“How come you don’t pester us for new sneakers anymore?” we asked, sometime last spring. He shrugged. Completely calm. The fevered excitement was gone, though the number of pairs on his bedroom floor had soared. “Oh, I’m selling sneakers now. I don’t need to keep every pair I buy.”
Ned S. patiently explained that he found it easier to use his own savings to buy sneakers (sometimes slightly used) through a Facebook group dedicated to sneaker fans.
Over the next few months we got used to the sight of Ned cleaning sneakers, setting them up on the coffee table for photo shoots. The bathroom floor now housed several bottles of special sneaker cleaner.
We were proud of him. He had married a passion to a way of paying for it.
Then came that hundred-dollar bill.
In one of those “wait, what?” moments that take place semi-regularly when you’re a parent, we asked Ned S. just how much he was making. And how much was he spending on sneakers? We handed him a little notebook and suggested he keep track of his sales. One day, we said, you’ll be glad to have a record of what you accomplished.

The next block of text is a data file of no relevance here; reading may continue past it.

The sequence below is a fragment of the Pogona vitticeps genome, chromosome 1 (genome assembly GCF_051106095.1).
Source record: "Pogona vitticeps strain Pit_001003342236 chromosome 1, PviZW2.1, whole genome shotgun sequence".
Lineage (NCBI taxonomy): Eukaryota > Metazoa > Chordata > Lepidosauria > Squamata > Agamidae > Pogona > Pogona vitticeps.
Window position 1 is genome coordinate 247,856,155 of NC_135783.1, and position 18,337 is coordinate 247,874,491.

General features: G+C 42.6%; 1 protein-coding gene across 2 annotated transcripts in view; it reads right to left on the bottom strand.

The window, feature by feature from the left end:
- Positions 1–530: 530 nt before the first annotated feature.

Ned S. filled a page with some highly un-detailed notes and announced he’d sold about 20 pairs. He started with a $50 purchase. Nothing special, he says. “I thought I saw a good deal on a Facebook group (for people to buy and sell sneakers). Air Jordan 3s. $50.”
They had cost $130 new, but that model sold out and are no longer available, he explained. Ned S. sold them for $100. Net profit: $50.
Sneaker resellers know their market and they get to know the territory. Ned S. likes lifestyle sneakers, not performance sneakers. “Usually these are a leather sneaker, better materials, usually $170 to $200,” he says.
He notes some changes in the Jordan market since the company started to go into mass production. “There are a lot of pairs out (on the market) at any given time,” Ned S. says. “They’ve tried to eliminate the game of reselling.”
Ned S. studies the market